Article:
A New Western Palearctic Experience
After the Gyr Falcon we collected our gear and headed, via some ‘white-out conditions’ in land, for Batsfjord harbour. A pioneering adventure had been dreamed up by our host Tormod Amundsen. A birding frontier! The plan was to take 70 km boat ride and chum the icy Barents Sea beyond land between Batsfjord and Syltefjord. The boat trip had been already put off the previous day due to windy conditions and rough seas. The wind had dropped- but not that much. All agreed however we were game for it!
The rest of the crew- time I introduced them properly (photo, Tormod Amundsen) :
Top Row, left to right:
James McCallum, André van Loon, Ruud van Beusekom, Jörg Kretschmar, Nigel Jones and Chris Lansdell.
Bottom Row, left to right:
Hans Ueli Grütter, Steve Rogers, Colin McShane and moi
A ‘double dark’ Atlantic Blue Fulmar. With a sea swell of 10-15 feet, icy cold winds and birds swooping past feet away it rocked! Once we had left land behind we soon encountered a fishing trawler and began chumming with fish livers. Within minutes literally hundreds of Fulmars, more than 70% of them ‘blues’ were in our wake and circling our little boat.
Is this Barents Sea pelagic the best opportunity to see Blue Fulmars in the Western Palearctic? Icelandic and Jan Mayen breeders are still predominated by white-headed birds. The ‘True Blues’ are birds of the High Arctic (Svalbard, Franz Josef Land, Novaya Zemlya etc). The Barents Sea however is a major feeding ground for the High Arctic populations (BWP). I must be the best place to look for Pacific Fulmar ssp. rodgersii to get the Western Palearctic first. I hope to go back and look again.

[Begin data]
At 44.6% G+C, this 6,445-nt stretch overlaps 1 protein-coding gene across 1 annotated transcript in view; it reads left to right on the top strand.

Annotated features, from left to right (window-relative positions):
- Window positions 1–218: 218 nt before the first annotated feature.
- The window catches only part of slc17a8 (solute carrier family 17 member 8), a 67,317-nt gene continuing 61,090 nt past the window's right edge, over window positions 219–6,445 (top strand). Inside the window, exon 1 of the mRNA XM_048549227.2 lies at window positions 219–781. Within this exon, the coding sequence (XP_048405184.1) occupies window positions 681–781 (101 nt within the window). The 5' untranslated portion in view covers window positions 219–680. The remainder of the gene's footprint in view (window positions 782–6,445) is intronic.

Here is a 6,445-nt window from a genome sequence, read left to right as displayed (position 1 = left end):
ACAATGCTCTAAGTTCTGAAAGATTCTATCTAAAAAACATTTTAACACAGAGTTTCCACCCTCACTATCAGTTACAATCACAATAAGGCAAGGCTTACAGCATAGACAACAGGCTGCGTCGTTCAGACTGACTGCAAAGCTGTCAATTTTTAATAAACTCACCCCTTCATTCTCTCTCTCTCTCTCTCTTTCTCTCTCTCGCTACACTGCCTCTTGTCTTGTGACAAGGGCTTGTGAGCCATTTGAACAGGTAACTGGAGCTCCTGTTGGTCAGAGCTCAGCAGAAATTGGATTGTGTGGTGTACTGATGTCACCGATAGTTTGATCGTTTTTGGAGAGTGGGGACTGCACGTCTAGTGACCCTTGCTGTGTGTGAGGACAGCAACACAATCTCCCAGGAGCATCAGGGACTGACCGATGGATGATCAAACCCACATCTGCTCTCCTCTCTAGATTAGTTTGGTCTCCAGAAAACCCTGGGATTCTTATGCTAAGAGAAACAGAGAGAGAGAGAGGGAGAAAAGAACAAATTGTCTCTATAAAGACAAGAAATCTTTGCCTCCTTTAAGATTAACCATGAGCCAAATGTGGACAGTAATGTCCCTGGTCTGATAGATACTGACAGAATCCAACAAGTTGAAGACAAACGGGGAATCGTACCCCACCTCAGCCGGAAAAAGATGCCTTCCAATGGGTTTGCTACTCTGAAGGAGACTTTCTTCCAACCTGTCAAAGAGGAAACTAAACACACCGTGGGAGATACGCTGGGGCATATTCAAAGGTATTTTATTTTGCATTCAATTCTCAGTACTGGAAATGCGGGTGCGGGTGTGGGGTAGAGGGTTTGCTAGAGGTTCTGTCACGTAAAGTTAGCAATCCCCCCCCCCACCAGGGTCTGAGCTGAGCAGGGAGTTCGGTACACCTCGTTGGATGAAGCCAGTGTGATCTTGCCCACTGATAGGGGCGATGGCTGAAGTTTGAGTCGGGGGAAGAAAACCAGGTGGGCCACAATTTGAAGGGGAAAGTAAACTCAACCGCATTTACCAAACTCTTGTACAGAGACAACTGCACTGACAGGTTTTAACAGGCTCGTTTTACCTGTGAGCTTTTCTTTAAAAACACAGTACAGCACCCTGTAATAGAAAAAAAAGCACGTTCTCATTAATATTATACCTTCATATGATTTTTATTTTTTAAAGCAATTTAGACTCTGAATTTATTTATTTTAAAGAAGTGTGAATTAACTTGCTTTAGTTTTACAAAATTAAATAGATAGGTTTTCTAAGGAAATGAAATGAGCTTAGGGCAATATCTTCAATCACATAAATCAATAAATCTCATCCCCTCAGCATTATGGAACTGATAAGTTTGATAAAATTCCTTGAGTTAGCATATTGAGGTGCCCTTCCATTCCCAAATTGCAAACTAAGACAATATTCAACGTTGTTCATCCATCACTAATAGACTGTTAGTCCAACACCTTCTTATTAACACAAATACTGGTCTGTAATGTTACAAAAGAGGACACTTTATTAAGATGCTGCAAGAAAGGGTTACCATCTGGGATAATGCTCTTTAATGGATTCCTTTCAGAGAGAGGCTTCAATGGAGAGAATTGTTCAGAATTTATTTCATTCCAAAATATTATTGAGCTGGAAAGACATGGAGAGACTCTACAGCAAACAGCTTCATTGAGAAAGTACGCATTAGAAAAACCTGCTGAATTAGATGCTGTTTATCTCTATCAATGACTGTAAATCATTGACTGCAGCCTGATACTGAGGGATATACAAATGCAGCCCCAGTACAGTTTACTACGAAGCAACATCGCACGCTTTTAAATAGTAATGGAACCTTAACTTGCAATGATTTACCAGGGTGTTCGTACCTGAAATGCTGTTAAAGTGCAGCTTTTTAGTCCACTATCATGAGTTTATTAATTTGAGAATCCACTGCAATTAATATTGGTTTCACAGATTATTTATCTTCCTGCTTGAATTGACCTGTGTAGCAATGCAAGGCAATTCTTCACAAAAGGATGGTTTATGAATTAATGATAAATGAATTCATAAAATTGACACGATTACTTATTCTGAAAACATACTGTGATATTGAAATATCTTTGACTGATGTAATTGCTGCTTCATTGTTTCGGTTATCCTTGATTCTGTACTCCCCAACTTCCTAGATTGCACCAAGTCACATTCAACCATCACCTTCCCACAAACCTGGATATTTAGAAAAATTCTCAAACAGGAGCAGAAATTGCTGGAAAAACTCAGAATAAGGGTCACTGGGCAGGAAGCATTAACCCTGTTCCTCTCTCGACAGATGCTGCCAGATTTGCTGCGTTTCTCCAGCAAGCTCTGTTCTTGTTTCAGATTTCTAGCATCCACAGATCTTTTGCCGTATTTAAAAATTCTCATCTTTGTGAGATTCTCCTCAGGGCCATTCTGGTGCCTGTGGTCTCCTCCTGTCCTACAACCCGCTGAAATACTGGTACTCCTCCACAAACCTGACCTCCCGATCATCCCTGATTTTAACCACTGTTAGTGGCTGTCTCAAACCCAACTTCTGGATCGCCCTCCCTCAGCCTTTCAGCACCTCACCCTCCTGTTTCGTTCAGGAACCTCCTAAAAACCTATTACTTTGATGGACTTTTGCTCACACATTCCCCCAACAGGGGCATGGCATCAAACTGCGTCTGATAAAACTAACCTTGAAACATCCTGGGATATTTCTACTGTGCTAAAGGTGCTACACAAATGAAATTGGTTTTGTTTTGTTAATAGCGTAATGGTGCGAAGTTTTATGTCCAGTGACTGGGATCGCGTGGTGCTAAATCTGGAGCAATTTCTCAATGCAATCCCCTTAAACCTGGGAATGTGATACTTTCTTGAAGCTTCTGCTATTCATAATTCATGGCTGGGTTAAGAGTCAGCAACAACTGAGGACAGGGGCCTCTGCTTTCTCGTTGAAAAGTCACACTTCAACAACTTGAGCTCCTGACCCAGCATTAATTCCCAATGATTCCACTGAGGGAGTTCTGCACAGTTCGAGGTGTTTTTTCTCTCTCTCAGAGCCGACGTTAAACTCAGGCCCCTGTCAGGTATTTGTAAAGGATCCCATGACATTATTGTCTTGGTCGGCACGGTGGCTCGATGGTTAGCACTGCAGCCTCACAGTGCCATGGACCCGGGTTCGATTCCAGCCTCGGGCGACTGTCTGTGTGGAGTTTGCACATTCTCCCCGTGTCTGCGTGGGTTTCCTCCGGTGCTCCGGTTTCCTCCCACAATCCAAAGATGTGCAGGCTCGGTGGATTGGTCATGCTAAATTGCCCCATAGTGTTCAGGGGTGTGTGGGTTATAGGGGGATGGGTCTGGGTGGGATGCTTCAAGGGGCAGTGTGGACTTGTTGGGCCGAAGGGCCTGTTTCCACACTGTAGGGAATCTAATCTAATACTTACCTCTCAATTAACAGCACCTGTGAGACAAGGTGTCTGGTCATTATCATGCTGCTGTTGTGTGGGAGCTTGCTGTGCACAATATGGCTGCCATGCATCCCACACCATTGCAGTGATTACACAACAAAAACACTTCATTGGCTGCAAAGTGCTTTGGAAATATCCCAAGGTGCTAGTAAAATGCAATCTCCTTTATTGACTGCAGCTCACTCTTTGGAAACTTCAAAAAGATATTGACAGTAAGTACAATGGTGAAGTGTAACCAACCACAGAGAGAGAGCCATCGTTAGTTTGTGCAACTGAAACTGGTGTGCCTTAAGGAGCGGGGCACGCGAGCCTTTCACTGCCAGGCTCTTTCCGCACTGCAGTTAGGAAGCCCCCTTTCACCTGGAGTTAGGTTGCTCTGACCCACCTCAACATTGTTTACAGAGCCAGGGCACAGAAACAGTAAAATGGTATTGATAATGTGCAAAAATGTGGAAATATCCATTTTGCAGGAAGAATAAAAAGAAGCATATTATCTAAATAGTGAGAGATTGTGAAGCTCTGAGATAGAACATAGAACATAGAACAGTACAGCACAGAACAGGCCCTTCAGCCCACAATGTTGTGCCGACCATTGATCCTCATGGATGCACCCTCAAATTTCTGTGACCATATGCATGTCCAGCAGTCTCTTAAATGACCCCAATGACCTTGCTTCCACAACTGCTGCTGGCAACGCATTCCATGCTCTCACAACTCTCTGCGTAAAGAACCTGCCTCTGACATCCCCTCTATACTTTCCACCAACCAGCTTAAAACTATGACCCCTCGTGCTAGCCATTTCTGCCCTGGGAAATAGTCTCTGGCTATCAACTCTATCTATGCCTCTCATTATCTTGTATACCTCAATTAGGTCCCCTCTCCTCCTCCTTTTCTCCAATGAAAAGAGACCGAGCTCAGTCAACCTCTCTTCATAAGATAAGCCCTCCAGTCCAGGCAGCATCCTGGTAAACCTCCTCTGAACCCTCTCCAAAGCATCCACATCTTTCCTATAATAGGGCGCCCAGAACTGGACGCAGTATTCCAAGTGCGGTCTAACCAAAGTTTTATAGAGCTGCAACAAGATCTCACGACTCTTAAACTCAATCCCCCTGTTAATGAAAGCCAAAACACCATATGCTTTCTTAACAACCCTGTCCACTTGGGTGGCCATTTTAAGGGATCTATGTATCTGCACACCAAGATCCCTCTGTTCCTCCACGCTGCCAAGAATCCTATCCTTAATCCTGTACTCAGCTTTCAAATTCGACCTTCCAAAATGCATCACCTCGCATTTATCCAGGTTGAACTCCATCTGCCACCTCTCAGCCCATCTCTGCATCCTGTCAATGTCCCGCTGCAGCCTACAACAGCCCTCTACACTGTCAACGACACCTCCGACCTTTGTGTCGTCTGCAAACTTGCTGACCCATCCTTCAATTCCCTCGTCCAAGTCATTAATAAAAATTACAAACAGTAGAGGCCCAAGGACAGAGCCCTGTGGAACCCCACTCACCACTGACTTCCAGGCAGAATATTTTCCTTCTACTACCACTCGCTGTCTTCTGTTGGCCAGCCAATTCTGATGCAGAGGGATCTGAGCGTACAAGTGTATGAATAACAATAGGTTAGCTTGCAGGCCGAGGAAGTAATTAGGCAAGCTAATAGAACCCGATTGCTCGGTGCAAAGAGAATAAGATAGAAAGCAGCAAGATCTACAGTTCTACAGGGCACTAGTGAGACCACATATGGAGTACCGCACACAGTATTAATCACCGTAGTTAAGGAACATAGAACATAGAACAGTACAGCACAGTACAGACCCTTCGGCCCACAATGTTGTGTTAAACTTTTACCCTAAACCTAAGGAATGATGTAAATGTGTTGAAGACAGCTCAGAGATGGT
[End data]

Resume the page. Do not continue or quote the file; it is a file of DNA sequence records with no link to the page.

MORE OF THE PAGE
Blue Fulmar (Tormod Amundsen). Quickly dubbed the Blue Fulmar pelagic we also saw White-billed Divers, 4 auks species including Brünnich’s Guillemot and Arctic Skuas. With perhaps c2,000 (majority Blue) Fulmars seen- they stole the show.
Unfortunately the considerable swell and need to keep moving (seasickness was present) photography was really tricky- sometimes it was better just to sit and watch with naked eye at the stunningly close views.
The next 2 photos give and idea of the height of the swell.
and the number of birds following and around us:
Ralph Palmers illustration I assume is based on James Fisher’s categorisation of Atlantic Fulmars.
Top left LL (Double Light).
Top right L (Light-we would call it a pale Blue Fulmar in U.K.)
Bottom left D (Dark or intermediate Blue Fulmar).
Bottom right DD (Double Dark)
I still find it a useful guide to roughly describing what a particular bird looks like- though the colour cline seems continuousness from double light to double dark.
…and finally arriving in calmer waters at Syltefjord where we were treated to hot dogs cooked over open fire in the middle of one of those wooden huts with fur-lined seats. And some Jamaican Rum to wash it down while we warmed up and dried off. Come on- you’ve got to join me next year in Varanger just to experience this day!
All birding should be days like this!
P.S. They had to open the road for us.
The road leading out of Syltefjord had no yet been opened for the summer. Apparently they had been some reluctance and much persuasion needed to get the local council to open the road. Only as we drove down it did we realise why it was an issue. First photo in Syltefjord. Road clearance c 2-3 ft. depth of snow. A few miles down the road: road clearance perhaps 25 ft +. depth of snow. 2 diggers and sometimes dynamite is required to clear snow from the roads in Varanger.
Check out the 2nd photo. No wonder they were reluctant to clear the road for us!
Now who says we have problems with snow in the U.K?!!